Friday, September 03, 2004

Poetics of Trancendental Intervention

Sometimes lectio divina is helped along by divine intervention, or some kind of literary intercession maybe. Like Wednesday night for example. I took a walk along the river and was struck by the noise of crickets. Their chirping was louder than ever I remembered, as if that 17-year cicada outburst in the south had been echoed by a similar explosion of crickets here in Massachusetts. As I walked in that early evening September light that drips with summer’s decline I heard those insects as Thoreau described them: the axle of the world turning into autumn.

When I returned home, no poem was coming though. So I decided instead to begin my nightly reading of the Journals for my Thoreau blog. And honest to goodness, if I’m lying I’m dying, I read this sentence in one of the first passages I examined: “Why was there never a poem on the cricket?”

Yikes! I knew then and there I had to write one: good, bad, or indifferent. For after all, I had no satisfactory answer for Henry.
The Crickets of September (The Chirping RNC Blues)
Why was there never a poem on the cricket?
HD Thoreau’s Journal: 3-Sep-1851


September bends to wicked cricket light,
that mood-enhanced enchanted balancing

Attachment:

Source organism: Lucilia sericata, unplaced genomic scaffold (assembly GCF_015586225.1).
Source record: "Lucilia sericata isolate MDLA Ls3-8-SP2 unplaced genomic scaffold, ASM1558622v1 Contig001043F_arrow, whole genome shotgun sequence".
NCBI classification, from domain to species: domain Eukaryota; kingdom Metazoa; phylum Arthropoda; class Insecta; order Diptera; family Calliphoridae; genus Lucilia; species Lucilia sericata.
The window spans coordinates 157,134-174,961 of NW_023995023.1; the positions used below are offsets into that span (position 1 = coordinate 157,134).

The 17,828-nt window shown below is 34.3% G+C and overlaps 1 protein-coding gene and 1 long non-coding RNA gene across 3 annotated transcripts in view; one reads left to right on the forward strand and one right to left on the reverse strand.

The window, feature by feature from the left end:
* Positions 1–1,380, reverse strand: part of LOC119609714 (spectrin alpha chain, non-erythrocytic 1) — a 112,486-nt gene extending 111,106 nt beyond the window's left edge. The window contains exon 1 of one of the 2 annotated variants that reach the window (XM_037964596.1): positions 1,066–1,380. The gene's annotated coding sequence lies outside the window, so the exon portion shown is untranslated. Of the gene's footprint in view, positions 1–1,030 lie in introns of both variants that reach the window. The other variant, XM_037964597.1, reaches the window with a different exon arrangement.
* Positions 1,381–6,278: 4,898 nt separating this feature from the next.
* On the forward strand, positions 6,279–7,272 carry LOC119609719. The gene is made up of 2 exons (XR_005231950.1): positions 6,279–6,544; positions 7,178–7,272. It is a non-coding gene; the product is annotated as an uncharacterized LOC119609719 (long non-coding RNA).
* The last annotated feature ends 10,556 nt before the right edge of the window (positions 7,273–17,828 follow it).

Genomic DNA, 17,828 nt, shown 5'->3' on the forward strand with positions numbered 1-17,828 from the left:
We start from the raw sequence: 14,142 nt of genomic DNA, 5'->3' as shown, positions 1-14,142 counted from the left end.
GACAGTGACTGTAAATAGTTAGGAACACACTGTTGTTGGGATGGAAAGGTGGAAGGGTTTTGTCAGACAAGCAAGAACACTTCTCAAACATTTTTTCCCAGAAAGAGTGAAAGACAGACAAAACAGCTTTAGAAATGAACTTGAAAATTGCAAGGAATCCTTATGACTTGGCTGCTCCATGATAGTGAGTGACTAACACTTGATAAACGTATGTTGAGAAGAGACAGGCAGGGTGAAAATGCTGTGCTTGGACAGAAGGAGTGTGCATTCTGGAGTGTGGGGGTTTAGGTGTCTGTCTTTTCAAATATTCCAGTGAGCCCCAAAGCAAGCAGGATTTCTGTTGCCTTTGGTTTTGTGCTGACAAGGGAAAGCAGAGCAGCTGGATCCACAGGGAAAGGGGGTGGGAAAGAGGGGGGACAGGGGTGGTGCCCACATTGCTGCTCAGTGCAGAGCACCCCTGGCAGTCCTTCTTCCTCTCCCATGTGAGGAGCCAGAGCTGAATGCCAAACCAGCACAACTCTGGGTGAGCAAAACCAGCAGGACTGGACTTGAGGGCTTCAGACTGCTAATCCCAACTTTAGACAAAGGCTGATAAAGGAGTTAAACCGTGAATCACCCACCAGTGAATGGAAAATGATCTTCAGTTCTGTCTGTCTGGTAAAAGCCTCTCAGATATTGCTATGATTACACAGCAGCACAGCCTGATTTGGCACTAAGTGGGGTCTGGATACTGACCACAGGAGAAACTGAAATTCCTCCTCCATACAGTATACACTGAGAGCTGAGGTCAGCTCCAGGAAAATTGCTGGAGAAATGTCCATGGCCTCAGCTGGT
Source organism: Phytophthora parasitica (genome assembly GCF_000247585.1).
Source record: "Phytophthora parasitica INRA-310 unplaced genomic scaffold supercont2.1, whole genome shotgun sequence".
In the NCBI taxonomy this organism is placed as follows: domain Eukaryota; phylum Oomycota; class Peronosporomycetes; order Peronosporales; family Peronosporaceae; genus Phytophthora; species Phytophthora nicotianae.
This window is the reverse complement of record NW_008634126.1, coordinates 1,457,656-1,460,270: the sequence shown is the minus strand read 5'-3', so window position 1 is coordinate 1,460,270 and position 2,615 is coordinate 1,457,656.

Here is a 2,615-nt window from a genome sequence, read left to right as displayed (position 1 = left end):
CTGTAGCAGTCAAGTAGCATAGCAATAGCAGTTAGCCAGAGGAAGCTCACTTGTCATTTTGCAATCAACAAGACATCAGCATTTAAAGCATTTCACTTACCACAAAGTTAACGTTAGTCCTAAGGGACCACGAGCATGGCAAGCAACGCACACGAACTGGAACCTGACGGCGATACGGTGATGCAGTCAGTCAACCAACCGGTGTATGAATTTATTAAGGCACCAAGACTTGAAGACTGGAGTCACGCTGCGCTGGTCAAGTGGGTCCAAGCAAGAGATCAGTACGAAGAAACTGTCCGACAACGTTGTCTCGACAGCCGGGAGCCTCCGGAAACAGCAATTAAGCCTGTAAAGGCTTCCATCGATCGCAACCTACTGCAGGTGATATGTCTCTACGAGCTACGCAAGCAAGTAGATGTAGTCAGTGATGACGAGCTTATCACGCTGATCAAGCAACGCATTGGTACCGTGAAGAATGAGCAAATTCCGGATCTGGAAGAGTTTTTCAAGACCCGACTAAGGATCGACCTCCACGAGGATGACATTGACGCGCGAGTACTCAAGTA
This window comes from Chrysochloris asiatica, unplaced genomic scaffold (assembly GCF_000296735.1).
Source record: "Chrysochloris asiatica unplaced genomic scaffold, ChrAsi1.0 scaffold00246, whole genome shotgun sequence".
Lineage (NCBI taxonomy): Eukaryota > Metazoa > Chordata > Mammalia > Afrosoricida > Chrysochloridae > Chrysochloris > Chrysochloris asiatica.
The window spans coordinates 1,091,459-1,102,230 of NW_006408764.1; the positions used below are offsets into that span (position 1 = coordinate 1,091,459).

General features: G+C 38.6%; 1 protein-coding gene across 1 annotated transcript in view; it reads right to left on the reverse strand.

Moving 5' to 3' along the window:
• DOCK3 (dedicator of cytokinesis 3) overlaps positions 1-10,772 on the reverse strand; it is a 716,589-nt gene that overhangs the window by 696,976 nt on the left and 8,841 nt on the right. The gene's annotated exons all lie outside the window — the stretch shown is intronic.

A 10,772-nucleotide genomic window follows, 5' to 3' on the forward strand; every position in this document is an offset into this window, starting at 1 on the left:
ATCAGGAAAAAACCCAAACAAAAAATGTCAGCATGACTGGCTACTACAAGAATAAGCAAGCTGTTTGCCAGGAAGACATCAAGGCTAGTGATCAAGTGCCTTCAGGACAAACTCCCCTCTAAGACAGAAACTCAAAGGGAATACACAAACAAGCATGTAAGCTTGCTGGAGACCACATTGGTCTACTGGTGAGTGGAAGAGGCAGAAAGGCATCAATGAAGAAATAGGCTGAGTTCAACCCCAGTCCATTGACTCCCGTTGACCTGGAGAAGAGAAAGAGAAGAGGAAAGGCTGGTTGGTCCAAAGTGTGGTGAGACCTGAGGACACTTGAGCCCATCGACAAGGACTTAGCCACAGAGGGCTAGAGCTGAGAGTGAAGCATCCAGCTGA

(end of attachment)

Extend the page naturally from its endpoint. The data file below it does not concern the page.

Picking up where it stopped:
of secrecy and song that overwhelms
the goldenrod and tips the scales once more
to whiles of black and white. An equinox
is twenty days away. Election day
is just around the cornerstone of banks
and corporations. Houston I think we have
a problem. Aristocracies of dark
petroleum are chirping in New York.
Those privileged insomniacs will chirp
cheap influence until the dawn’s delight
and Jesus Christ himself has chirped again
to rid this world of summer, smoke, and sin
Of course during the act of praying this poem other outside influences made themselves known. But that is the whole point of this active lectio after all.

2 comments:

tif said...

i remember getting up in the night just before falling asleep awhile ago, and just HAVING to write down this line,

'Have you ever tried to count the syllables of a crickets song?'

i love this poem of yours. i read it two times in a row :)

Greg said...

I like it! Simple sentence; great poem